Conquering South Africa’s litterbug

[Image] Camilla Howard and Michael Baretta.

[Image] The determined duo plan to clean up 3 300km of South Africa’s coastline, starting from Alexander Bay near the Namibian border to Kosi Bay next to the border with Mozambique.
(Images: Trekking for Trash)

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Cadine Pillay

A pair of South Africans determined to see cleaner beaches around the country’s coastlines will embark on a seven-month journey from October 2012 to April 2013 to create awareness about littering and the changes in attitude that citizens should embrace.

Camilla Howard, the founder of a Cape Town cooking school and Michael Baretta, a manager for branding agency The Creative Counsel, plan to walk along 3 300km of coastline from Alexander Bay near the Namibian border, around the southern tip of the country and all the way up the east coast to Kosi Bay, next to the border with Mozambique.

Trekking for Trash, as their initiative is called, aims to raise awareness among South Africans about the growing problem that is littering.

“Camilla and I have always wanted to combine our passions,” said Baretta. “This is something we’ve always wanted to do and we’d really like to inspire a change in our society.”

Before starting Trekking for Trash, the two researched the common reasons for littering and what this means to the South African society.

“Litter is so much more than just unsightly,” explained Baretta, adding that it results in some serious environmental, social and economic issues.

“Most notably it perpetuates the broken-window effect in our country.”

The broken-window theory argues that a clean environment that is well maintained is a sign that the area is monitored and that criminal behaviour will not be tolerated.

“If we can clean up South Africa, maybe we can reduce crime,” said Baretta. “Fundamentally it’s about an attitude of respect.”

Howard added that litter is something that has always bothered the pair on a personal level, and this is prompting them to make a real difference and to change the attitudes of South Africans, especially young people, towards littering.

Taking each day as it comes

The daily plan for Baretta and Howard requires them to start each day of their journey at 6am and walk anything between 18 and35km before resting for the day. While one carries the litter bin – made of cloth, and can be carried like a backpack to take about 20 litres of trash at a time –the other will be responsible for carrying their food and water supplies for the day.

The objective for each day’s mission is to fill the bin as many times as possible, while identifying the problem areas with regard to littering. The pair also hopes to encourage communities in the different towns they will pass through to make an effort to keep their areas clean.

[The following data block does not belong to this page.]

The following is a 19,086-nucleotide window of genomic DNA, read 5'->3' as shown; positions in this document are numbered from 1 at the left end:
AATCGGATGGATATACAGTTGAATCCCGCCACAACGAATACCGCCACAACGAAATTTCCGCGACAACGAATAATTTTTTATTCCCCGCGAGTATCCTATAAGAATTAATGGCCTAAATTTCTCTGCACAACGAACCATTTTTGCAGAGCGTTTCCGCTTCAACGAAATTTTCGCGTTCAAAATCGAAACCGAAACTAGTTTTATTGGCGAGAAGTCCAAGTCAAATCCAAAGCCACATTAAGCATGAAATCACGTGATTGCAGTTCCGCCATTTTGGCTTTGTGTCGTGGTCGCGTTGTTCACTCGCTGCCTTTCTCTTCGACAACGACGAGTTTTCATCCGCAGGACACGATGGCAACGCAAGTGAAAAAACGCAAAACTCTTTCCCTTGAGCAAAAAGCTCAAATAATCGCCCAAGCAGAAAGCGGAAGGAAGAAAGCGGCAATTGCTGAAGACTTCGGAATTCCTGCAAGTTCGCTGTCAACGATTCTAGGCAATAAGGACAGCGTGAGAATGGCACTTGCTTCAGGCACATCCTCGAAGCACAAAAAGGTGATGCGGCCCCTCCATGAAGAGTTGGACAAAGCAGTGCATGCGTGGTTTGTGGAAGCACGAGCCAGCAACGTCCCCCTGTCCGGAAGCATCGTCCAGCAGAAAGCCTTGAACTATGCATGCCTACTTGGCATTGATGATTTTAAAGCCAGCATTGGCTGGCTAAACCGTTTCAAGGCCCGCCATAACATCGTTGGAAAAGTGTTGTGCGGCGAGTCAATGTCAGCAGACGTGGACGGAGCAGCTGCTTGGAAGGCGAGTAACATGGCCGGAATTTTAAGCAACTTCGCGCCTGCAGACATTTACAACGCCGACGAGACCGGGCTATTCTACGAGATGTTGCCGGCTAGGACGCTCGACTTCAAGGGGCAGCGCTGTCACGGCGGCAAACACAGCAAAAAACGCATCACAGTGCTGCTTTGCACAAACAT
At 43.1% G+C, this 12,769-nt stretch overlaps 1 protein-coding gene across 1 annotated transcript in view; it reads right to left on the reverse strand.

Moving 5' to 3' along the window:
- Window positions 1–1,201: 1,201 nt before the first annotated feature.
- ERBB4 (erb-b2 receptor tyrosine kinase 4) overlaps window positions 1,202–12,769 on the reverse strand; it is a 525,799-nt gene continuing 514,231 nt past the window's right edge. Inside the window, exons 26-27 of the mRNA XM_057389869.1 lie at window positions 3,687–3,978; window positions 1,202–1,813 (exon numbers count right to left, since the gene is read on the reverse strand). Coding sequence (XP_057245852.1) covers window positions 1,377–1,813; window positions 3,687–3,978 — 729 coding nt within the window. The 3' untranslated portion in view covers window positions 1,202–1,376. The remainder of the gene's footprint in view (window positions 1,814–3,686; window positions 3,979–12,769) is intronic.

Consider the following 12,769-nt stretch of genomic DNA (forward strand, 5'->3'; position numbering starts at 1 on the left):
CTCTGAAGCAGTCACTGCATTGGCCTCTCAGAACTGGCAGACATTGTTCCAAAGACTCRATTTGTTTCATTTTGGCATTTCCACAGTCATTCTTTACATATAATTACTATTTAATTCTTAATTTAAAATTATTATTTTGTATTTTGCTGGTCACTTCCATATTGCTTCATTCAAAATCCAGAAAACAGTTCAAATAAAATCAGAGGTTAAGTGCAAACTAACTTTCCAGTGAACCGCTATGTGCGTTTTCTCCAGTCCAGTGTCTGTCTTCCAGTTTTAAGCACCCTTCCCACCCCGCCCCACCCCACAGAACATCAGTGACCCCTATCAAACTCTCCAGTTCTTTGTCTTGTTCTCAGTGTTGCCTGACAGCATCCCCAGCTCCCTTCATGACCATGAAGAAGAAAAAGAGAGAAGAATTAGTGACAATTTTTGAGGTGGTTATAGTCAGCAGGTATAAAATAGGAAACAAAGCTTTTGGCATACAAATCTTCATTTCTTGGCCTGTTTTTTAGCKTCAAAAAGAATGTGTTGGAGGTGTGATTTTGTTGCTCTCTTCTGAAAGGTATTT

“It’s very difficult to measure change in perceptions,” said Baretta. “The strongest motivation for us would be to see how many other people we motivate to do something similar to our cause.”

They also plan to visit 15 schools along their route, where they will perform a skit with a theme related to littering and recycling. Furthermore they plan to install recycling stations sponsored by Collect-a-Can on the schools’ grounds. The schools will participate in a programme where they will compete for a cash prize that will be given to the one that collects the most cans.

The visit in each town will be marked by the delivery by Howard and Baretta of a letter – signed by authorities at the National Department of Environmental Affairs – to municipal authorities that testifies to the efforts of Trekking for Trash. The letter will serve as a challenge to each municipality to take up the task of cleaning up the environment.

Making noise for a cause

Using social media like Facebook and Twitter, Baretta and Howard expose just how dirty South Africans are by posting pictures of the most littered areas. By geotagging areas that are too large for the two of them to manage, the two challenged friends and fans of their initiative to take on the task of gathering volunteers to help clean them up.

On a national level, they are raising funds to support informal waste collectors by providing them with protective gear, reflective outfits, gloves and also the skills to develop their small businesses.

Packaging giant Nampak and Collect-a-Can have collectively formed an organisation called Can Do, which is the headline sponsor for Trekking for Trash. It is funding the maintenance of the social media platforms and providing money to keep Baretta and Howard nourished throughout their journey. Other sponsors include Nokia, sports clothing manufacturer Hi-tec, battery maker Energizer and Vodacom.